Cerebral Palsy and Autism
Autism, also known as Autism Spectrum Disorder (ASD), is sometimes a co-occurring associated condition of cerebral palsy. Whereas cerebral palsy affects motor functioning, autism affects certain areas of brain development.
More About Autism
According to the National Institute of Neurological Disorders and Stroke (NIH), autism and ASD are general terms for a “group of complex neurodevelopment disorders” distinguished by certain patterns and repetitive patterns generally manifests during early childhood.
Autism covers a wide spectrum, ranging from extremely mild symptoms, to severe symptoms that seriously impact daily living. The word “spectrum” refers to these wide ranges of symptoms. For instance, a child with a low score on the ASD scale may be able to carry daily functions just as anyone who isn’t on the spectrum, while a child who scores high on the spectrum may have extreme difficulties with learning, socializing, talking, and daily functions.
Although there will be different symptoms of autism depending on the severity. some of the most common sign and symptoms can include (keep in mind that the following symptoms do not necessarily mean your child is autistic. Only a physician can provide an official diagnosis):
- Lack of eye contact
- Extreme preoccupation on certain objects or certain topics
- Difficulty seeing things from others’ perspective
- Difficulty with emotions (uncontrollable outbursts)
- Speech delays, including a delay in “babbling” speech as an infant
- Inability to understand body language and voice tones
- Repetitive behavior, such as wanting toys lined a certain way at all times
- Hypersensitive to touch and sound
- Inappropriate or awkward speech, or no speech at all (higher end of the spectrum)
- Difficulties in social situations, including inability to make friends
- Spinning in circles repetitively, flapping hand repetitively
Keep in mind that autistic children don’t always display the same symptoms and the degrees of each symptom can vary, again depending on the severity of the disorder.
There are three types of ASD, which include:
- Autistic Disorder: Significant delays in language, socializing, communicating, restricted behavior (also seen while playing), obsessive behaviors, repetitive body movements. Other symptoms can include unusual gestures, resistance to touching, and difficulties understanding the behavior of others.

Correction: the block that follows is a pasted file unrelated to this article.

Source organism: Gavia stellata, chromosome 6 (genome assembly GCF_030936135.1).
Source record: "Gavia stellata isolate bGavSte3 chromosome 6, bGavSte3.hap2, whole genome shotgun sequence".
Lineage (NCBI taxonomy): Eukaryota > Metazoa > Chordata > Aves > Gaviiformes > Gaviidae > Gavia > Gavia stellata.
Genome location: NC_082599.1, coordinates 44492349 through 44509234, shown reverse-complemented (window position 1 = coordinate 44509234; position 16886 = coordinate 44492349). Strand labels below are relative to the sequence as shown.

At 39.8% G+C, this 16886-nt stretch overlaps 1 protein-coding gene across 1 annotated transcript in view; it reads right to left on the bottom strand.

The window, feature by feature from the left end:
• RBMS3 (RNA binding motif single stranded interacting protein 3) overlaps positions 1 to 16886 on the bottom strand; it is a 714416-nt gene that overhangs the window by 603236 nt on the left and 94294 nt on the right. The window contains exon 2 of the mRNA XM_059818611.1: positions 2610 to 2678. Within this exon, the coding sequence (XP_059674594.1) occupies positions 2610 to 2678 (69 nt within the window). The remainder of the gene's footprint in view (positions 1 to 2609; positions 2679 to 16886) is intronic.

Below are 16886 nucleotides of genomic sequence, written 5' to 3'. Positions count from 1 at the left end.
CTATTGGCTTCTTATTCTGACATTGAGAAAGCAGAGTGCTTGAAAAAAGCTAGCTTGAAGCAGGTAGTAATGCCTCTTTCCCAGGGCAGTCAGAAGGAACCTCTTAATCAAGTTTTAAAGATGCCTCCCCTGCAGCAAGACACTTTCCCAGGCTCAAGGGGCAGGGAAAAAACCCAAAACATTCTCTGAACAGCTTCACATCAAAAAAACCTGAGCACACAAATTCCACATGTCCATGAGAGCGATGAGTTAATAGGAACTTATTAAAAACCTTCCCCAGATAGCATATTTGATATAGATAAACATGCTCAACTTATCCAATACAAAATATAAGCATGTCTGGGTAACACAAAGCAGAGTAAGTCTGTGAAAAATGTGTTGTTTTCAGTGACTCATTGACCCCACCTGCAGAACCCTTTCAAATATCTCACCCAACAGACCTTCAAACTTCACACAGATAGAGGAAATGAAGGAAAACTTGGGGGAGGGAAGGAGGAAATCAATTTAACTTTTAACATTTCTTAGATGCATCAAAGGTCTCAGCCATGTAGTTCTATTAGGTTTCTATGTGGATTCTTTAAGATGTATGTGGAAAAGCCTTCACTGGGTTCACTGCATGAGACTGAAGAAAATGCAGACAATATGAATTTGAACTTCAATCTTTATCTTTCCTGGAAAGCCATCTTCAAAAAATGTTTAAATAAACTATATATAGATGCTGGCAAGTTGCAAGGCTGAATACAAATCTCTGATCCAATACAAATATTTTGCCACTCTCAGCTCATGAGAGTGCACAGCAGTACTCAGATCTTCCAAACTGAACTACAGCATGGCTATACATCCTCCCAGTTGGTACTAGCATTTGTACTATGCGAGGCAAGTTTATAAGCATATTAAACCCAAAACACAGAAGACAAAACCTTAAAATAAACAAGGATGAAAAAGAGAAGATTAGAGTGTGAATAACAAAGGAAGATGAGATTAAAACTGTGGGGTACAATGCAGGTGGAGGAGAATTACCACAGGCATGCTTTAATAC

- Asperger’s Syndrome: Typically, milder symptoms of autistic disorder, which could be marked by social challenges, repetitive behaviors, strict rituals, lack of eye contact, and outbursts. Other symptoms can include social isolation, feeling nervous in social situations, and clumsy, awkward movements.
- Pervasive developmental disorder (PDD-NOS): Difficulty relating to others, unusual play methods with toys and objects, difficulties with changes in routine or schedule, repetitive body movements. Other symptoms can include uneven skills development, transitions difficulties, and problems with verbal and non-verbal communication.
Autism and Cerebral Palsy
According to a study entitled, “Cerebral Palsy, Co-Occurring Autism Spectrum Disorders, and Motor Functioning – Autism and Developmental Disabilities Monitoring Network, USA, 2008,” published in the Developmental Medicine and Child Neurology journal, 7% of children with cerebral palsy who participated in the research had autism. The study included numerous children with cerebral palsy who lived in four states: Alabama, Georgia, Missouri, and Wisconsin.
In the children who participated in the study, autism was more common in children with non-spastic cerebral palsy when compared to those with spastic cerebral palsy. The study also found that autism was more prevalent in children with cerebral palsy when compared to children who don’t have the disorder.
In another study, published by the Department of Pediatrics, Glenrose Rehabilitation Hospital, in Alberta, Canada, research indicated that “specific genetic variants” found in some children can have a an impact on issues that contribute to developing both disorders. For examples, the genetic variants can play a hand in both abnormal motor development and abnormal intellectual and social-communication development.
According to the Centers for Disease Control and Prevention (CDC), early intervention treatment services can help children with autism significantly. Early intervention starts between birth until around 3 years of age, and consists of different forms of therapy (physical, occupational, behavioral, play, and speech) that help children with talking, walking, and interacting with other people.
In addition to early intervention therapy, other forms of treatments for children with autism can include:
- Behavior and Communication Approaches/Therapy
- Dietary Approaches
- Complementary and Alternative Medicine
Although there is no cure for ASD, research indicates with the right combinations of treatment, the majority of children with autism can live productive, quality lives. Furthermore, there may be instances in which a child will not need treatment at all.
For example, a child with mild Asperger’s may benefit by simply being exposed to more social activities within an environment overlooked by caregivers. According to CDC, children with Asperger’s can greatly benefit by being intensive social skills training, whether provided by the community or via teachers.